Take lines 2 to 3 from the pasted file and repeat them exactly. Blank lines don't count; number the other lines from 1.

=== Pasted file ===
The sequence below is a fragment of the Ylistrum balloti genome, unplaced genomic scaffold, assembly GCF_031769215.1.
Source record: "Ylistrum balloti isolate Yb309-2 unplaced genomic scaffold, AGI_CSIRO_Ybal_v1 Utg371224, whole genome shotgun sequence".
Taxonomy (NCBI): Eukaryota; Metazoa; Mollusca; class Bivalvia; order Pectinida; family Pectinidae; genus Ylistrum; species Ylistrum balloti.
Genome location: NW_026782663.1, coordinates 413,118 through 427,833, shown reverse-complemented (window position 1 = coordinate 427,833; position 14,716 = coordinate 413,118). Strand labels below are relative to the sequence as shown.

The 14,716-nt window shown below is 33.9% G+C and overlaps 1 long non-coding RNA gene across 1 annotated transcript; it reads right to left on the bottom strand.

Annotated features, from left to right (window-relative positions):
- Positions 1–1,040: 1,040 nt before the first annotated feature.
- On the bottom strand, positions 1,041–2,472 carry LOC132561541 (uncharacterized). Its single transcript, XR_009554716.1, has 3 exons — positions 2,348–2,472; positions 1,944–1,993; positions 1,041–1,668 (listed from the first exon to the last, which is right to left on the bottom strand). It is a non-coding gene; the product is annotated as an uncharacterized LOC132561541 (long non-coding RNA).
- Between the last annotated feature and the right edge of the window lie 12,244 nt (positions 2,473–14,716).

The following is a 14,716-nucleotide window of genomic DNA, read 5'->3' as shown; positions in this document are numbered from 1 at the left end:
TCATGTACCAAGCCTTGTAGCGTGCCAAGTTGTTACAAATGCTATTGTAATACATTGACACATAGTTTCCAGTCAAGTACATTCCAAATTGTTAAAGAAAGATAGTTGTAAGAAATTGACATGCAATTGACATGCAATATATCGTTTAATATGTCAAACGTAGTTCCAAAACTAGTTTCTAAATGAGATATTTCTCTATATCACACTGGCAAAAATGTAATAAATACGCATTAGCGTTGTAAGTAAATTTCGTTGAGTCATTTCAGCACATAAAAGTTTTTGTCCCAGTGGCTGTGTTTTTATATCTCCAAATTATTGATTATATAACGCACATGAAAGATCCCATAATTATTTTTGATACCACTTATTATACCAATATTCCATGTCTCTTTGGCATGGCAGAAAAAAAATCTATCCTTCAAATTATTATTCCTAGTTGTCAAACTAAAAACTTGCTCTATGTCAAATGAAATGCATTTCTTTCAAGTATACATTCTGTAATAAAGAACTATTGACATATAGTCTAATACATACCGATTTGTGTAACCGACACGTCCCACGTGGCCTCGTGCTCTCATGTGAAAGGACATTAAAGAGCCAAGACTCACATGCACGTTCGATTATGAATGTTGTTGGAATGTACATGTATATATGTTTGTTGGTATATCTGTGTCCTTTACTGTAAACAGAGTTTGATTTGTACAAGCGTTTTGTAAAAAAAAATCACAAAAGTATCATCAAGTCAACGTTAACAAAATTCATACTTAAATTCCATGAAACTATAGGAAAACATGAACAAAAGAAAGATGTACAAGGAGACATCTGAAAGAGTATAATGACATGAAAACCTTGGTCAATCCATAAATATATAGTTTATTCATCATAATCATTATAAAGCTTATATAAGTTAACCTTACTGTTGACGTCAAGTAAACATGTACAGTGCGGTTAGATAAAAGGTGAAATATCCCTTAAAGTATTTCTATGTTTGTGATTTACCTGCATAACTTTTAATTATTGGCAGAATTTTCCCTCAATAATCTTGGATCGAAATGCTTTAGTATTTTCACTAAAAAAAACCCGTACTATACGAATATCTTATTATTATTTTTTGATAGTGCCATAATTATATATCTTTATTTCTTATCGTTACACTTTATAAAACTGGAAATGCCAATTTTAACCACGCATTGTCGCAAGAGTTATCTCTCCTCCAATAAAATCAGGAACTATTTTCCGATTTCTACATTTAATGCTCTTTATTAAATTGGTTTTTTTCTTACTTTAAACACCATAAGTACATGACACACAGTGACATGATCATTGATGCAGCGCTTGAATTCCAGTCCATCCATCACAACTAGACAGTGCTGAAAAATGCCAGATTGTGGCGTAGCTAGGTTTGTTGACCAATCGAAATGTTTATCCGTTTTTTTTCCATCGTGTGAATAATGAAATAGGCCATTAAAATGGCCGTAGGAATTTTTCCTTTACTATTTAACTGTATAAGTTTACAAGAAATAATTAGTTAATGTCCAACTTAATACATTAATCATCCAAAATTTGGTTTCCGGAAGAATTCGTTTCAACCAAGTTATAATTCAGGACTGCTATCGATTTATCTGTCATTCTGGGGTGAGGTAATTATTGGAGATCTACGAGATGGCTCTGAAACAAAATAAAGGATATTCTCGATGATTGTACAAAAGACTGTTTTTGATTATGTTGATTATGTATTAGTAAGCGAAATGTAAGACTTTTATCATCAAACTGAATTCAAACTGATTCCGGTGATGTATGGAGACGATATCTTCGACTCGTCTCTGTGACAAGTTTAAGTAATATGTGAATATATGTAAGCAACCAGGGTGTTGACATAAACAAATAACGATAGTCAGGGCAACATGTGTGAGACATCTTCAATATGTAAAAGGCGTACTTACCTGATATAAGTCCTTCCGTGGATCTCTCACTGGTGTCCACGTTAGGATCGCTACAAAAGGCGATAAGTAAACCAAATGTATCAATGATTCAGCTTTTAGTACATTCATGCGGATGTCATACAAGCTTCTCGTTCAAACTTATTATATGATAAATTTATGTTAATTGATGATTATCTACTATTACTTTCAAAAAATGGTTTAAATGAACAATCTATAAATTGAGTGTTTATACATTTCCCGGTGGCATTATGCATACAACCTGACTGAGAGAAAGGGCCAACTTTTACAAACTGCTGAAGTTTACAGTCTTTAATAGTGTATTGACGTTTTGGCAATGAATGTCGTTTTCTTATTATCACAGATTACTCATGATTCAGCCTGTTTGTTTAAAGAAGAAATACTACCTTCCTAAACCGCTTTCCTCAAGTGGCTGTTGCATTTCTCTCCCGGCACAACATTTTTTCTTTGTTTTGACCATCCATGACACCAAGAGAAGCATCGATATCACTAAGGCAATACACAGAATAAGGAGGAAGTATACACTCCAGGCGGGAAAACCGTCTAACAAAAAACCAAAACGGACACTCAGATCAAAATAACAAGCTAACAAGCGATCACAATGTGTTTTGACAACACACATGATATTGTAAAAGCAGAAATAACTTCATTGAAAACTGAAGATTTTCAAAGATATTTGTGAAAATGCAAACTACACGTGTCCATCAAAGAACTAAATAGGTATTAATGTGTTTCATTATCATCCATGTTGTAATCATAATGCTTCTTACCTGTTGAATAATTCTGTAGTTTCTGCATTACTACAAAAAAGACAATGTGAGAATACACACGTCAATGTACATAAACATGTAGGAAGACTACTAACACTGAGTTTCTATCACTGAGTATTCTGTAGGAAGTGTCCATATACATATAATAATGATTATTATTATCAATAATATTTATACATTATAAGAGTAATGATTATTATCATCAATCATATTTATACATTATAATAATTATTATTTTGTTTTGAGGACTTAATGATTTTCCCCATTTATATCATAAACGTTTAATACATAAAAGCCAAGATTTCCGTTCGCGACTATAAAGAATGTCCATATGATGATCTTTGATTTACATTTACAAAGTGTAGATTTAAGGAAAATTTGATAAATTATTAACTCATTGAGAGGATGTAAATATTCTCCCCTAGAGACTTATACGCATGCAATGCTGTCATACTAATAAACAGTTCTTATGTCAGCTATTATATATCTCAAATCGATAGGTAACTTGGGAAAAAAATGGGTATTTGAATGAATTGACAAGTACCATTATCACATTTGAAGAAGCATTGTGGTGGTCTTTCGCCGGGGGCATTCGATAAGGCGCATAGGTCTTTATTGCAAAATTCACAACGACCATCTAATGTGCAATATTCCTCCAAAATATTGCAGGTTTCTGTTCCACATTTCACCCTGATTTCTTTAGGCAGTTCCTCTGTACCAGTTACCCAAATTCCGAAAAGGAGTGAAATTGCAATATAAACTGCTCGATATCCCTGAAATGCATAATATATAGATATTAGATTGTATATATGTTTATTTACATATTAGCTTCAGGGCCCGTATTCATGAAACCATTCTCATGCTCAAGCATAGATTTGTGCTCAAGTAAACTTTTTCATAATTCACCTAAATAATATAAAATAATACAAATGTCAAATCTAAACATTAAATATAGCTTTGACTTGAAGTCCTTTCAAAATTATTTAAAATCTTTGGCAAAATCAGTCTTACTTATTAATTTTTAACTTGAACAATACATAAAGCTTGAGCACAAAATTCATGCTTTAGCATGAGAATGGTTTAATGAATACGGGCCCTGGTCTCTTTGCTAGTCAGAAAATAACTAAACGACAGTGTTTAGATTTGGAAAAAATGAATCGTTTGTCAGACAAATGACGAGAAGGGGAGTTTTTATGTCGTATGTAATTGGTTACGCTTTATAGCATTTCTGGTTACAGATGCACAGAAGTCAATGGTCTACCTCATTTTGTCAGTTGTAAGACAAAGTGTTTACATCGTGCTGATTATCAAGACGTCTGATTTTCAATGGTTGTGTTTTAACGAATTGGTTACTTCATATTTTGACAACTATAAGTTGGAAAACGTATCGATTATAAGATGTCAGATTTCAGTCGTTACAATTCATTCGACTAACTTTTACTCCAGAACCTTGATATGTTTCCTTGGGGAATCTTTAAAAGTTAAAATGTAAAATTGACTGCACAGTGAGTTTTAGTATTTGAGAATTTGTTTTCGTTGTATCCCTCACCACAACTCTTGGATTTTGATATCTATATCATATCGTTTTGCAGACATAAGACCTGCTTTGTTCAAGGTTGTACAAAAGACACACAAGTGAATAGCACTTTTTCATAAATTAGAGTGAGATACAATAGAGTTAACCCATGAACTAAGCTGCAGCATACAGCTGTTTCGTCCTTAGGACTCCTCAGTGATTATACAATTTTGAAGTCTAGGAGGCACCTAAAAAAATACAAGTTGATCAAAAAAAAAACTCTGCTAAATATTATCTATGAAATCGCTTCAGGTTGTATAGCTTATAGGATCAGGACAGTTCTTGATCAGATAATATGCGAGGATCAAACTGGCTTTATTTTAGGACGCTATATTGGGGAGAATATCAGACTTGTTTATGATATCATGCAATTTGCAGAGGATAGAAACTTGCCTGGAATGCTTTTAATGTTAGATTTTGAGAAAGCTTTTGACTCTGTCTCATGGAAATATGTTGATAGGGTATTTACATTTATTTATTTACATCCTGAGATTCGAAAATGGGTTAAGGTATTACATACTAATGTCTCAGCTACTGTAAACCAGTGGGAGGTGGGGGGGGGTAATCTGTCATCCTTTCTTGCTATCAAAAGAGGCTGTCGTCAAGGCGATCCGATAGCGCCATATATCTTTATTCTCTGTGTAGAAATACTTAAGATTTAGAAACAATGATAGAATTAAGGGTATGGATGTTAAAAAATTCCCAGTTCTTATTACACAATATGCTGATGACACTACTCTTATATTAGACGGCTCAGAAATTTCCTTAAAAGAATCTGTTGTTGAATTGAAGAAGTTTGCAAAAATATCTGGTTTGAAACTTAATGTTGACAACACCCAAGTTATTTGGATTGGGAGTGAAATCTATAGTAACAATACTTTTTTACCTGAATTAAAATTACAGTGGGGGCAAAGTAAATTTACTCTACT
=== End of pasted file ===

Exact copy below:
Source record: "Ylistrum balloti isolate Yb309-2 unplaced genomic scaffold, AGI_CSIRO_Ybal_v1 Utg371224, whole genome shotgun sequence".
Taxonomy (NCBI): Eukaryota; Metazoa; Mollusca; class Bivalvia; order Pectinida; family Pectinidae; genus Ylistrum; species Ylistrum balloti.